Given that these typical participants are often outliers, many scholars now describe them and the findings associated with them using the acronym WEIRD, for Western, educated, industrialized, rich and democratic.
WEIRD isn’t universal
Because so little research has been conducted outside this narrow set of typical participants, anthropologists like me cannot be sure how pervasive or consequential the problem is. A growing body of case studies suggests, though, that assuming such typical participants are the norm worldwide is not only scientifically suspect but can also have practical consequences.
Consider an apparently simple pattern recognition test commonly used to assess the cognitive abilities of children. A standard item consists of a sequence of two-dimensional shapes – squares, circles and triangles – with a missing space. A child is asked to complete the sequence by choosing the appropriate shape for the missing space.
When 2,711 Zambian schoolchildren completed this task in one recent study, only 12.5 percent correctly filled in more than half of shape sequences they were shown. But when the same task was given with familiar three-dimensional objects – things like toothpicks, stones, beans and beads – nearly three times as many children achieved this goal (34.9 percent). The task was aimed at recognizing patterns, not the ability to manipulate unfamiliar two-dimensional shapes. The use of a culturally foreign tool dramatically underestimated the abilities of these children.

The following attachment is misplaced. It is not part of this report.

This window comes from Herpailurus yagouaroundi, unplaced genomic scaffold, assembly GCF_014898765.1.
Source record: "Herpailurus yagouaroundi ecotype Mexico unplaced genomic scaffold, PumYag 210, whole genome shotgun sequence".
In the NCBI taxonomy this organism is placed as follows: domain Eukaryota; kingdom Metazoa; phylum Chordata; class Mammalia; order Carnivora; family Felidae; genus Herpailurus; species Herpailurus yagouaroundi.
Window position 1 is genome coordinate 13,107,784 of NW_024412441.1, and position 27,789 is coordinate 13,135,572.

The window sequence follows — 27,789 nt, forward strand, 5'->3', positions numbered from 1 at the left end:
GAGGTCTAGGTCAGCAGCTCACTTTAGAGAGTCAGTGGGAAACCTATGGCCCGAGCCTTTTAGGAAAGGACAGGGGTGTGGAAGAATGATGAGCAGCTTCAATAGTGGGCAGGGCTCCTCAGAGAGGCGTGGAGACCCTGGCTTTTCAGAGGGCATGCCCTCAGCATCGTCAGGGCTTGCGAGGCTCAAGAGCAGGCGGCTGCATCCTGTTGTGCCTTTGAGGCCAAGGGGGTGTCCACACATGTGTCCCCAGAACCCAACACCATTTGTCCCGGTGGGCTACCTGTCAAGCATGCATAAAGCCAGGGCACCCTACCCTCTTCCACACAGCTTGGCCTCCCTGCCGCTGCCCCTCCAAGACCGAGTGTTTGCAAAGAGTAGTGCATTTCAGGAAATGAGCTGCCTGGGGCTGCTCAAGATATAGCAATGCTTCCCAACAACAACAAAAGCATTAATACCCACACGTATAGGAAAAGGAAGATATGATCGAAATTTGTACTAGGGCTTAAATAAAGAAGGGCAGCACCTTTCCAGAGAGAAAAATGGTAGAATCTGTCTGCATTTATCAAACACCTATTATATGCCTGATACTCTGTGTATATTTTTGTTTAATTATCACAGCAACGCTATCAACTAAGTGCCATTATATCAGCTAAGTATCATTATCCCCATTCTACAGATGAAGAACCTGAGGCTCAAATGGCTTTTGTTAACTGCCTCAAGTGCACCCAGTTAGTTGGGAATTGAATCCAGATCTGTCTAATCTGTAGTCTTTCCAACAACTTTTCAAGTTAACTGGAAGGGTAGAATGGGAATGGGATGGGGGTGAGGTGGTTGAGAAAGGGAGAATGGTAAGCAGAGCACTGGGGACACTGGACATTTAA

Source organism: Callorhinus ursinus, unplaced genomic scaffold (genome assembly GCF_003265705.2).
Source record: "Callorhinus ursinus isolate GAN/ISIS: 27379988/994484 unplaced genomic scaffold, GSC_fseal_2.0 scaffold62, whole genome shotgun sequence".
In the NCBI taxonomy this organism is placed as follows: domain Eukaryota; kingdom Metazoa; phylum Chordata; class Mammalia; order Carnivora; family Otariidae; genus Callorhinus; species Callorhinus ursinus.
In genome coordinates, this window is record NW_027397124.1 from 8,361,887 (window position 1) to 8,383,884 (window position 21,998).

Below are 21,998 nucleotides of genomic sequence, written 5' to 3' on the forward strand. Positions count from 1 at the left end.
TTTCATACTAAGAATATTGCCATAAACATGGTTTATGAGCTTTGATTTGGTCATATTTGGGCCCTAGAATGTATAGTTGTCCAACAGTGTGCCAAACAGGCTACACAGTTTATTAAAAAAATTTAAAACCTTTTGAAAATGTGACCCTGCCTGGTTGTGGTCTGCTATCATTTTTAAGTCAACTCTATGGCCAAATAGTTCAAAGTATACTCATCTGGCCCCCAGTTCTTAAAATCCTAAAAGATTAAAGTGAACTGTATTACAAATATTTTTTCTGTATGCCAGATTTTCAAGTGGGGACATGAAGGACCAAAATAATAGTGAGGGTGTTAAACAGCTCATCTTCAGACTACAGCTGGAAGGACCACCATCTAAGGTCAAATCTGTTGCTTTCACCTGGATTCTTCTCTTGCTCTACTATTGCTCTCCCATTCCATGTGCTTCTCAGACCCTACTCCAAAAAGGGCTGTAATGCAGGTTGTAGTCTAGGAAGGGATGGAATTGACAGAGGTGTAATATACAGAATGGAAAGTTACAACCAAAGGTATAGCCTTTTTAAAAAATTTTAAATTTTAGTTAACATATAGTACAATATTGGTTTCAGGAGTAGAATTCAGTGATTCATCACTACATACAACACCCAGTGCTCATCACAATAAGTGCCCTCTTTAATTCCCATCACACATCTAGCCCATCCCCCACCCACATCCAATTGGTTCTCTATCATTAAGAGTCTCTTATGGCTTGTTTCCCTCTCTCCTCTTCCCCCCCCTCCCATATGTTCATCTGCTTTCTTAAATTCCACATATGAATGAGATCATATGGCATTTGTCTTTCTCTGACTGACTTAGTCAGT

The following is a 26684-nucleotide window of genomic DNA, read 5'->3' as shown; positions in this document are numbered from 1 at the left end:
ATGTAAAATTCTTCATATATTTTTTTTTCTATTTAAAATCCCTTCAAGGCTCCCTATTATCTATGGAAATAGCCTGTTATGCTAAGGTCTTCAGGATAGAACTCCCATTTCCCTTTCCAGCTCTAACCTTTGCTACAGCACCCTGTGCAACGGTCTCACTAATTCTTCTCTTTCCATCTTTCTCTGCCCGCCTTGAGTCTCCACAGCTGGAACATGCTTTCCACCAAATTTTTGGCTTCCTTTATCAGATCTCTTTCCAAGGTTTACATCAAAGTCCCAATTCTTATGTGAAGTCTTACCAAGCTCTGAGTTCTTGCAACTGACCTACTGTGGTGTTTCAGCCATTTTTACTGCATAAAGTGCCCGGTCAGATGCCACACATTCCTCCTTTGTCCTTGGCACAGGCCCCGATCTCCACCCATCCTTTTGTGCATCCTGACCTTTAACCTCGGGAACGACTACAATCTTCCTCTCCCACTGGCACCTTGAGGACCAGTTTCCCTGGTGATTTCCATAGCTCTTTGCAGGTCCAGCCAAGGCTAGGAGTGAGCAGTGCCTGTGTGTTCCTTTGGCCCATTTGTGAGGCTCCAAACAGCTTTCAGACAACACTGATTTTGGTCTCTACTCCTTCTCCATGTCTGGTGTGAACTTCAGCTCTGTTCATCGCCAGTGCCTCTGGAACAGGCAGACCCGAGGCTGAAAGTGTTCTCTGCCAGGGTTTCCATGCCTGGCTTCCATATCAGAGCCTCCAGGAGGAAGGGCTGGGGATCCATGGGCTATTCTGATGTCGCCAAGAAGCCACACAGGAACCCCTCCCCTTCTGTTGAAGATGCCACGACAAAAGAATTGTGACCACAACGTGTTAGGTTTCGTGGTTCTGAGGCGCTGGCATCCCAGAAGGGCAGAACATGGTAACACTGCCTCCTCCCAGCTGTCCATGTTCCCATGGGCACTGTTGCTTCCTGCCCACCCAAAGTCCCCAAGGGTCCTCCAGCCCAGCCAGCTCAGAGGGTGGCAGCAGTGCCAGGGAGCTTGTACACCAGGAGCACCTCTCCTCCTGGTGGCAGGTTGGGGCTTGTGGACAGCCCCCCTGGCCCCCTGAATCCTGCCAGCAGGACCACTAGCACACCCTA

Misplaced assumptions about what is “normal” might also affect the very methods scientists use to assess their theories. For example, one of the most commonly used tools in the behavioral sciences involves presenting a participant with a statement – something like “I generally trust people.” Then participants are asked to choose one point along a five- or seven-point line ranging from strongly agree to strongly disagree. This numbered line is named a “Likert item” after its social psychologist originator, Rensis Likert.
Most readers of this article have likely responded to many Likert items in their lifetime, but when this tool is taken to other settings it encounters varying success. Some people may refuse to answer. Others prefer to answer simply yes or no. Sometimes they respond with no difficulty.